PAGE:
The Na+/K+-ATPase generates ion gradients across the plasma membrane, essential for multiple cellular functions. In mammals, four different Na+/K+-ATPase alpha-subunit isoforms are associated with characteristic cell-type expression profiles and kinetics. We found the zebrafish alpha Na-2(+)/K+-ATPase associated with striated muscles and that knockdown causes a significant depolarization of the resting membrane potential in slow-twitch fibers of skeletal muscles. Abrupt mechanosensory responses were observed in alpha Na-2(+)/K+-ATPase-deficient embryos, possibly linked to a postsynaptic defect. The alpha Na-2(+)/K+-ATPase deficiency reduced the heart rate and caused a loss of left-right asymmetry in the heart tube. Similar phenotypes from knockdown of the Na+/Ca2+ exchanger indicated a role for the interplay between these two proteins in the observed phenotypes. Furthermore, proteomics identified up-and downregulation of specific phenotype-related proteins, such as parvalbumin, CaM, GFAP and multiple kinases, thus highlighting a potential proteome change associated with the dynamics of alpha Na-2(+)/K+-ATPase. Taken together, our findings show that zebrafish alpha Na-2(+)/K+-ATPase is important for skeletal and heart muscle functions.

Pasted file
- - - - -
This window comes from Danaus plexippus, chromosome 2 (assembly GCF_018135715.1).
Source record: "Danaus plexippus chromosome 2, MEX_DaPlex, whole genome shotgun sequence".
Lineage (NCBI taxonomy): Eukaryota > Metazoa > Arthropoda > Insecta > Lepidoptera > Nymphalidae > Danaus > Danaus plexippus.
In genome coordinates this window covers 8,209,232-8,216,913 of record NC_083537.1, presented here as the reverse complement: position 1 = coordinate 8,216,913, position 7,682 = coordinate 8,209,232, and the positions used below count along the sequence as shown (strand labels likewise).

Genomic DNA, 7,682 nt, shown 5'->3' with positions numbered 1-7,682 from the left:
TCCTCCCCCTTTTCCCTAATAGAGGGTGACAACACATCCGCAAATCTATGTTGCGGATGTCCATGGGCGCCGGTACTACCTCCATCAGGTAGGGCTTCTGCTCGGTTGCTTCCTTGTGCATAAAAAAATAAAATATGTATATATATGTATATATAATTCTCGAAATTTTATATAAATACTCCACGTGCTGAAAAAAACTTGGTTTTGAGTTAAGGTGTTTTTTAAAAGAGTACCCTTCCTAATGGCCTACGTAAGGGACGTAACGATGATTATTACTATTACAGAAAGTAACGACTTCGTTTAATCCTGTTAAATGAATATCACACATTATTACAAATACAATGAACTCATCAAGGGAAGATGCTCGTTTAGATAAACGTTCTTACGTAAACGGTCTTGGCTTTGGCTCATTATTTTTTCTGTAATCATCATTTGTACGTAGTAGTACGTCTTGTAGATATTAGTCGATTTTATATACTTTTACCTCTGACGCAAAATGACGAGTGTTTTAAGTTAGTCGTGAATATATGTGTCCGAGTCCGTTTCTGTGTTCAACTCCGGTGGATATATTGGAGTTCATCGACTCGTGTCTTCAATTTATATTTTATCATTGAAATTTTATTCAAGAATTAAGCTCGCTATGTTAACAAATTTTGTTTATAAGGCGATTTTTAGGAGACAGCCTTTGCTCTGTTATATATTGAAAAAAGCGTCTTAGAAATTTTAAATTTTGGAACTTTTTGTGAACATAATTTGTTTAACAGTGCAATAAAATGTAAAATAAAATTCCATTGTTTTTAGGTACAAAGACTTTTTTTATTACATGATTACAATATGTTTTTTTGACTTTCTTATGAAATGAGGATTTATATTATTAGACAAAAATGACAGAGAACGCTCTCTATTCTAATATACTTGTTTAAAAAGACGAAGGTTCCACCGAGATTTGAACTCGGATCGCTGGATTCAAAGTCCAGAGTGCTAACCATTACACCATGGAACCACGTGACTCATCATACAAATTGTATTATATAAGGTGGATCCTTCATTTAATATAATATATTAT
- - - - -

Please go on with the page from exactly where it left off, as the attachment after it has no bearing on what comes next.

Journal of Cell Science, 2012, Vol 125, Issue 24, p. 6166-6175